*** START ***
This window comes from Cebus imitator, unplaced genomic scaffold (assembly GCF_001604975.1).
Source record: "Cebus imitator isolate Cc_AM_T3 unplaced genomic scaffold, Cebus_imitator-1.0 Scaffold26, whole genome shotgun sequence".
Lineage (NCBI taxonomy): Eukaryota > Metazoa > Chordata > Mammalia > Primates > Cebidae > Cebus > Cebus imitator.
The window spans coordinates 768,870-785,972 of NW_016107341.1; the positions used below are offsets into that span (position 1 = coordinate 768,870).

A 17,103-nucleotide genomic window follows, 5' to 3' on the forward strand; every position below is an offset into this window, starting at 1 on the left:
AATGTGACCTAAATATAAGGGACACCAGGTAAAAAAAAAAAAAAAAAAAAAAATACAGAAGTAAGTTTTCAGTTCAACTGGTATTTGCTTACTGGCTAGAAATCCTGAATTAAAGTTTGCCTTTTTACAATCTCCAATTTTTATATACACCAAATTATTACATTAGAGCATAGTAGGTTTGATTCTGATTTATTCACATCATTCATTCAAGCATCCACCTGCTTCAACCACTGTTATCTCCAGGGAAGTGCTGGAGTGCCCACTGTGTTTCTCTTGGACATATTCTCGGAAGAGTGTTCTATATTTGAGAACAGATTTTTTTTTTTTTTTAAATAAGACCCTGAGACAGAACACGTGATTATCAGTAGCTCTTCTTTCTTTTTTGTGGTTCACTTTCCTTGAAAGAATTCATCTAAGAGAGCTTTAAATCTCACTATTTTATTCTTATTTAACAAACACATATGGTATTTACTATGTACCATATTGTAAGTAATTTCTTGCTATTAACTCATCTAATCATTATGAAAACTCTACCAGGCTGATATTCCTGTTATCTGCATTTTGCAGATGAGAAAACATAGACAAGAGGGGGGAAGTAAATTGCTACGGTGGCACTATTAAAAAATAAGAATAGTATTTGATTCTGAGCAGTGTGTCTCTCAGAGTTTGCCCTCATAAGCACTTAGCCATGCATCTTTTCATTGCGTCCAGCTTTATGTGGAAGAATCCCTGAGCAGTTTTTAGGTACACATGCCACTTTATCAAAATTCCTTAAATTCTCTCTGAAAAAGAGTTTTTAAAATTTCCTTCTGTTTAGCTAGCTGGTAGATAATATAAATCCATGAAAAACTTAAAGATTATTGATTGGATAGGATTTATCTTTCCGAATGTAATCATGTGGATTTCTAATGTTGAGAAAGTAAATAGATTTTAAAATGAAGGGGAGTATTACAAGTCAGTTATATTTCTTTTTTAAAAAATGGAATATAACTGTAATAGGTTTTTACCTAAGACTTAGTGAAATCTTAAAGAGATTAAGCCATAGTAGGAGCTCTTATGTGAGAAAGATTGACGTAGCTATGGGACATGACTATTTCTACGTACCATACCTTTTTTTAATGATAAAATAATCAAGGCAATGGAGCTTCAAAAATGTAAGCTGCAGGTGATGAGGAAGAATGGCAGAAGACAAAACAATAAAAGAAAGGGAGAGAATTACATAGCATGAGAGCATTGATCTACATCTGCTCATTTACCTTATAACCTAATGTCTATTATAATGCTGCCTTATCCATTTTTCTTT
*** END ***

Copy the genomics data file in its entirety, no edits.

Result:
This window comes from Cebus imitator, unplaced genomic scaffold (assembly GCF_001604975.1).
Source record: "Cebus imitator isolate Cc_AM_T3 unplaced genomic scaffold, Cebus_imitator-1.0 Scaffold26, whole genome shotgun sequence".
Lineage (NCBI taxonomy): Eukaryota > Metazoa > Chordata > Mammalia > Primates > Cebidae > Cebus > Cebus imitator.
The window spans coordinates 768,870-785,972 of NW_016107341.1; the positions used below are offsets into that span (position 1 = coordinate 768,870).

A 17,103-nucleotide genomic window follows, 5' to 3' on the forward strand; every position below is an offset into this window, starting at 1 on the left:
AATGTGACCTAAATATAAGGGACACCAGGTAAAAAAAAAAAAAAAAAAAAAAATACAGAAGTAAGTTTTCAGTTCAACTGGTATTTGCTTACTGGCTAGAAATCCTGAATTAAAGTTTGCCTTTTTACAATCTCCAATTTTTATATACACCAAATTATTACATTAGAGCATAGTAGGTTTGATTCTGATTTATTCACATCATTCATTCAAGCATCCACCTGCTTCAACCACTGTTATCTCCAGGGAAGTGCTGGAGTGCCCACTGTGTTTCTCTTGGACATATTCTCGGAAGAGTGTTCTATATTTGAGAACAGATTTTTTTTTTTTTTTAAATAAGACCCTGAGACAGAACACGTGATTATCAGTAGCTCTTCTTTCTTTTTTGTGGTTCACTTTCCTTGAAAGAATTCATCTAAGAGAGCTTTAAATCTCACTATTTTATTCTTATTTAACAAACACATATGGTATTTACTATGTACCATATTGTAAGTAATTTCTTGCTATTAACTCATCTAATCATTATGAAAACTCTACCAGGCTGATATTCCTGTTATCTGCATTTTGCAGATGAGAAAACATAGACAAGAGGGGGGAAGTAAATTGCTACGGTGGCACTATTAAAAAATAAGAATAGTATTTGATTCTGAGCAGTGTGTCTCTCAGAGTTTGCCCTCATAAGCACTTAGCCATGCATCTTTTCATTGCGTCCAGCTTTATGTGGAAGAATCCCTGAGCAGTTTTTAGGTACACATGCCACTTTATCAAAATTCCTTAAATTCTCTCTGAAAAAGAGTTTTTAAAATTTCCTTCTGTTTAGCTAGCTGGTAGATAATATAAATCCATGAAAAACTTAAAGATTATTGATTGGATAGGATTTATCTTTCCGAATGTAATCATGTGGATTTCTAATGTTGAGAAAGTAAATAGATTTTAAAATGAAGGGGAGTATTACAAGTCAGTTATATTTCTTTTTTAAAAAATGGAATATAACTGTAATAGGTTTTTACCTAAGACTTAGTGAAATCTTAAAGAGATTAAGCCATAGTAGGAGCTCTTATGTGAGAAAGATTGACGTAGCTATGGGACATGACTATTTCTACGTACCATACCTTTTTTTAATGATAAAATAATCAAGGCAATGGAGCTTCAAAAATGTAAGCTGCAGGTGATGAGGAAGAATGGCAGAAGACAAAACAATAAAAGAAAGGGAGAGAATTACATAGCATGAGAGCATTGATCTACATCTGCTCATTTACCTTATAACCTAATGTCTATTATAATGCTGCCTTATCCATTTTTCTTT